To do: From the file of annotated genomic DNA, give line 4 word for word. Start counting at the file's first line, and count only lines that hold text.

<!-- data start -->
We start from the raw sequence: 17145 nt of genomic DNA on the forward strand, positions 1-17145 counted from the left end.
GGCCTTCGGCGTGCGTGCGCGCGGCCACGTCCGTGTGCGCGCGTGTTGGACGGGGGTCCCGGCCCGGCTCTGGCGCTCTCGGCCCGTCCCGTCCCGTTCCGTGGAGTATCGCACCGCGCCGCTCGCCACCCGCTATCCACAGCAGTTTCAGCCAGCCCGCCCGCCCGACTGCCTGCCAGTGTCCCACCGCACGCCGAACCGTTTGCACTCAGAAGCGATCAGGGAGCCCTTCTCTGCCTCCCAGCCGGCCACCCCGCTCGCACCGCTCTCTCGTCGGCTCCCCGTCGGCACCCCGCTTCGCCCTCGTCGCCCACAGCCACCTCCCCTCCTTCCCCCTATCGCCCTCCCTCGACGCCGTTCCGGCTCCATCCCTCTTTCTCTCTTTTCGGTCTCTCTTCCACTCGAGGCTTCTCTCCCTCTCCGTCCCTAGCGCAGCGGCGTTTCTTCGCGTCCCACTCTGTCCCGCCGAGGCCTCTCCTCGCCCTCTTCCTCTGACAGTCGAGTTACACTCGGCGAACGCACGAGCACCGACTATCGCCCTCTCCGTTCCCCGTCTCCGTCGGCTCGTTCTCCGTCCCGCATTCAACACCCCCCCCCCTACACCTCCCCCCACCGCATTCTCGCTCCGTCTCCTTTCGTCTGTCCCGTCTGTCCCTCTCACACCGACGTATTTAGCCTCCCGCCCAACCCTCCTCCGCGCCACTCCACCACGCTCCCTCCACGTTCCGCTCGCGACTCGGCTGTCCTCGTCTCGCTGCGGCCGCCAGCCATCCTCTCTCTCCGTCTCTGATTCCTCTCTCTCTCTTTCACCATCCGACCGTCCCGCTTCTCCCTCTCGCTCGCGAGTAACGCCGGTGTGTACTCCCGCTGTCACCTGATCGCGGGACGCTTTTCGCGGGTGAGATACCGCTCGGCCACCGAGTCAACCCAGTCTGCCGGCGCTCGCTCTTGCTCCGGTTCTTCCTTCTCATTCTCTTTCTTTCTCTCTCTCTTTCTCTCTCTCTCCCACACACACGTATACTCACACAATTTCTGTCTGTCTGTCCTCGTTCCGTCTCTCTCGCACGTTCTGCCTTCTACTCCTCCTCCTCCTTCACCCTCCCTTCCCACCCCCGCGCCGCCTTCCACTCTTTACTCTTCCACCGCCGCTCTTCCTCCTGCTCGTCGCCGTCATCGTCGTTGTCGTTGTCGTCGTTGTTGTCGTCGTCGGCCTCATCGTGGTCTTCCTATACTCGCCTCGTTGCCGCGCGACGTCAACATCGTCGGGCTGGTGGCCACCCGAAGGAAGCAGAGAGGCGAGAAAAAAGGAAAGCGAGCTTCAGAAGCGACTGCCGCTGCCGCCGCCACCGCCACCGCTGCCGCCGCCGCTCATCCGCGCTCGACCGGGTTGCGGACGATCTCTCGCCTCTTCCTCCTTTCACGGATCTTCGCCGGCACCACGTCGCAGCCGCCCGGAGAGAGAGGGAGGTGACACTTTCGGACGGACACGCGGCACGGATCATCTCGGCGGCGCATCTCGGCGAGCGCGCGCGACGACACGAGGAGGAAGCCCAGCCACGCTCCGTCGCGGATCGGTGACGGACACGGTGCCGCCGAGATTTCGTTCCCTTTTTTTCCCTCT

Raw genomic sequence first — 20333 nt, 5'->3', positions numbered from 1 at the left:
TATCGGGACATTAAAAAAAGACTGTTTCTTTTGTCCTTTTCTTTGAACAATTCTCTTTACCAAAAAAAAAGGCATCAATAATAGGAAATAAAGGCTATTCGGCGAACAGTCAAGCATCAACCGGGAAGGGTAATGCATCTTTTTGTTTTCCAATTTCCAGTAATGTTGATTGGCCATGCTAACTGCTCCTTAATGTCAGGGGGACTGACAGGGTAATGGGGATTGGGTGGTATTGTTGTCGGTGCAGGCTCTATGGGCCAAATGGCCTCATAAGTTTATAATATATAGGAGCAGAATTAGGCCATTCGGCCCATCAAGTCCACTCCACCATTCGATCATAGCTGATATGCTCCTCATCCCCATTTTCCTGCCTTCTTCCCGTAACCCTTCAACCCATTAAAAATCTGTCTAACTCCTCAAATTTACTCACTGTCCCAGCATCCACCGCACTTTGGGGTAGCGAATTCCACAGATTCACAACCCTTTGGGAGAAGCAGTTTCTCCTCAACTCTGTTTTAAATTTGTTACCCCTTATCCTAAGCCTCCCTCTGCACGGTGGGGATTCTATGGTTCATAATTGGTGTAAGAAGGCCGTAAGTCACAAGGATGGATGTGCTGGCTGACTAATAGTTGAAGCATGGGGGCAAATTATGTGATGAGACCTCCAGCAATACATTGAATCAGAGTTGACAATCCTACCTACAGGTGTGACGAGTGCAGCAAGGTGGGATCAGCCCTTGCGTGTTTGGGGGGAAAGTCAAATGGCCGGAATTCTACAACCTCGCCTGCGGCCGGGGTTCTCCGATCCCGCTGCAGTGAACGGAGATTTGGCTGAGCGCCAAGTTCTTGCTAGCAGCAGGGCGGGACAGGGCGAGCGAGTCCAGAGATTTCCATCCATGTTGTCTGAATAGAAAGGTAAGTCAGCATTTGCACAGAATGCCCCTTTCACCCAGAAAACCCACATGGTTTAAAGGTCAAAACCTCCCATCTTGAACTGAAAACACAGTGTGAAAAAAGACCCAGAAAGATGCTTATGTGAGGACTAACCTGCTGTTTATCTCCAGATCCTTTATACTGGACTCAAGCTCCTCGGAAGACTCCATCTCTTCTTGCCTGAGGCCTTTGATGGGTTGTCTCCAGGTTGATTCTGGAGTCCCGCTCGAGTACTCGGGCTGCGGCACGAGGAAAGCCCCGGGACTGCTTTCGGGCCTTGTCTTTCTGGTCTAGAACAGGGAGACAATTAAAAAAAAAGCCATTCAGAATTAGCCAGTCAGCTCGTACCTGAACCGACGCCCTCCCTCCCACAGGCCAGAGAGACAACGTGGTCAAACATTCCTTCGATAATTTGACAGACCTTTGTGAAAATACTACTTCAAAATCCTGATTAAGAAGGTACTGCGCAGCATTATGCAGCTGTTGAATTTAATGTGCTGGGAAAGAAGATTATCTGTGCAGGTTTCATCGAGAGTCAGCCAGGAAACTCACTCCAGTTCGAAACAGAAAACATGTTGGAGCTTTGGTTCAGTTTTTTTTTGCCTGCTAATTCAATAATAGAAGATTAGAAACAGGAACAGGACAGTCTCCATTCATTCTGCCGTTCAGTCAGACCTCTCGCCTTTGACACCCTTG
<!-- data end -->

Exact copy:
TATCGGGACATTAAAAAAAGACTGTTTCTTTTGTCCTTTTCTTTGAACAATTCTCTTTACCAAAAAAAAAGGCATCAATAATAGGAAATAAAGGCTATTCGGCGAACAGTCAAGCATCAACCGGGAAGGGTAATGCATCTTTTTGTTTTCCAATTTCCAGTAATGTTGATTGGCCATGCTAACTGCTCCTTAATGTCAGGGGGACTGACAGGGTAATGGGGATTGGGTGGTATTGTTGTCGGTGCAGGCTCTATGGGCCAAATGGCCTCATAAGTTTATAATATATAGGAGCAGAATTAGGCCATTCGGCCCATCAAGTCCACTCCACCATTCGATCATAGCTGATATGCTCCTCATCCCCATTTTCCTGCCTTCTTCCCGTAACCCTTCAACCCATTAAAAATCTGTCTAACTCCTCAAATTTACTCACTGTCCCAGCATCCACCGCACTTTGGGGTAGCGAATTCCACAGATTCACAACCCTTTGGGAGAAGCAGTTTCTCCTCAACTCTGTTTTAAATTTGTTACCCCTTATCCTAAGCCTCCCTCTGCACGGTGGGGATTCTATGGTTCATAATTGGTGTAAGAAGGCCGTAAGTCACAAGGATGGATGTGCTGGCTGACTAATAGTTGAAGCATGGGGGCAAATTATGTGATGAGACCTCCAGCAATACATTGAATCAGAGTTGACAATCCTACCTACAGGTGTGACGAGTGCAGCAAGGTGGGATCAGCCCTTGCGTGTTTGGGGGGAAAGTCAAATGGCCGGAATTCTACAACCTCGCCTGCGGCCGGGGTTCTCCGATCCCGCTGCAGTGAACGGAGATTTGGCTGAGCGCCAAGTTCTTGCTAGCAGCAGGGCGGGACAGGGCGAGCGAGTCCAGAGATTTCCATCCATGTTGTCTGAATAGAAAGGTAAGTCAGCATTTGCACAGAATGCCCCTTTCACCCAGAAAACCCACATGGTTTAAAGGTCAAAACCTCCCATCTTGAACTGAAAACACAGTGTGAAAAAAGACCCAGAAAGATGCTTATGTGAGGACTAACCTGCTGTTTATCTCCAGATCCTTTATACTGGACTCAAGCTCCTCGGAAGACTCCATCTCTTCTTGCCTGAGGCCTTTGATGGGTTGTCTCCAGGTTGATTCTGGAGTCCCGCTCGAGTACTCGGGCTGCGGCACGAGGAAAGCCCCGGGACTGCTTTCGGGCCTTGTCTTTCTGGTCTAGAACAGGGAGACAATTAAAAAAAAAGCCATTCAGAATTAGCCAGTCAGCTCGTACCTGAACCGACGCCCTCCCTCCCACAGGCCAGAGAGACAACGTGGTCAAACATTCCTTCGATAATTTGACAGACCTTTGTGAAAATACTACTTCAAAATCCTGATTAAGAAGGTACTGCGCAGCATTATGCAGCTGTTGAATTTAATGTGCTGGGAAAGAAGATTATCTGTGCAGGTTTCATCGAGAGTCAGCCAGGAAACTCACTCCAGTTCGAAACAGAAAACATGTTGGAGCTTTGGTTCAGTTTTTTTTTGCCTGCTAATTCAATAATAGAAGATTAGAAACAGGAACAGGACAGTCTCCATTCATTCTGCCGTTCAGTCAGACCTCTCGCCTTTGACACCCTTG